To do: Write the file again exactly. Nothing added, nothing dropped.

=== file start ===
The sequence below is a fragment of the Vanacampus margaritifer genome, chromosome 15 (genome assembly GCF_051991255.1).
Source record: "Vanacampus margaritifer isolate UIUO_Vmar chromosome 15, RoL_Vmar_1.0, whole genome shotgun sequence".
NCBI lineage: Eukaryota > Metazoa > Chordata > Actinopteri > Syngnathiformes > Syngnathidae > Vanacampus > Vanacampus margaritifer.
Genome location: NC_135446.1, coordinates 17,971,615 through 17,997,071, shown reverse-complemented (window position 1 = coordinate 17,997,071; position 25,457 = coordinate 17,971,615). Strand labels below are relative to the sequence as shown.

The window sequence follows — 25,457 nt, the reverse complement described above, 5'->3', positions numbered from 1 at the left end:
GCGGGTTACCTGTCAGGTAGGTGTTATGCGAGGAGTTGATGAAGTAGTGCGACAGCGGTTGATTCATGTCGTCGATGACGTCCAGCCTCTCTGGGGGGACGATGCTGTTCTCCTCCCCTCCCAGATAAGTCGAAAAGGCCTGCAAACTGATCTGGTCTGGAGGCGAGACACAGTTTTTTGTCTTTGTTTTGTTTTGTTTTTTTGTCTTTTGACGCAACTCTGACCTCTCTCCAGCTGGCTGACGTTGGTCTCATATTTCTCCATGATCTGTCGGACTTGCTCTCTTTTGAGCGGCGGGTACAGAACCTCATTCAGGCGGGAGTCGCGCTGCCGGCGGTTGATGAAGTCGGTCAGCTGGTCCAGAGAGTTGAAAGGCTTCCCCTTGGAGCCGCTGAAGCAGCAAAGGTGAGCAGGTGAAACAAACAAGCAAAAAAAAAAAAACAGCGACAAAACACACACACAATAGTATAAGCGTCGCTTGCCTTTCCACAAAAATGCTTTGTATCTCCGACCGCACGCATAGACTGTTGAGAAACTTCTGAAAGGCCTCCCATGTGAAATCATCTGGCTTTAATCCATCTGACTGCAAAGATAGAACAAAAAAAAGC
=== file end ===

The sequence below is a fragment of the Vanacampus margaritifer genome, chromosome 15 (genome assembly GCF_051991255.1).
Source record: "Vanacampus margaritifer isolate UIUO_Vmar chromosome 15, RoL_Vmar_1.0, whole genome shotgun sequence".
NCBI lineage: Eukaryota > Metazoa > Chordata > Actinopteri > Syngnathiformes > Syngnathidae > Vanacampus > Vanacampus margaritifer.
Genome location: NC_135446.1, coordinates 17,971,615 through 17,997,071, shown reverse-complemented (window position 1 = coordinate 17,997,071; position 25,457 = coordinate 17,971,615). Strand labels below are relative to the sequence as shown.

The window sequence follows — 25,457 nt, the reverse complement described above, 5'->3', positions numbered from 1 at the left end:
GCGGGTTACCTGTCAGGTAGGTGTTATGCGAGGAGTTGATGAAGTAGTGCGACAGCGGTTGATTCATGTCGTCGATGACGTCCAGCCTCTCTGGGGGGACGATGCTGTTCTCCTCCCCTCCCAGATAAGTCGAAAAGGCCTGCAAACTGATCTGGTCTGGAGGCGAGACACAGTTTTTTGTCTTTGTTTTGTTTTGTTTTTTTGTCTTTTGACGCAACTCTGACCTCTCTCCAGCTGGCTGACGTTGGTCTCATATTTCTCCATGATCTGTCGGACTTGCTCTCTTTTGAGCGGCGGGTACAGAACCTCATTCAGGCGGGAGTCGCGCTGCCGGCGGTTGATGAAGTCGGTCAGCTGGTCCAGAGAGTTGAAAGGCTTCCCCTTGGAGCCGCTGAAGCAGCAAAGGTGAGCAGGTGAAACAAACAAGCAAAAAAAAAAAAACAGCGACAAAACACACACACAATAGTATAAGCGTCGCTTGCCTTTCCACAAAAATGCTTTGTATCTCCGACCGCACGCATAGACTGTTGAGAAACTTCTGAAAGGCCTCCCATGTGAAATCATCTGGCTTTAATCCATCTGACTGCAAAGATAGAACAAAAAAAAGC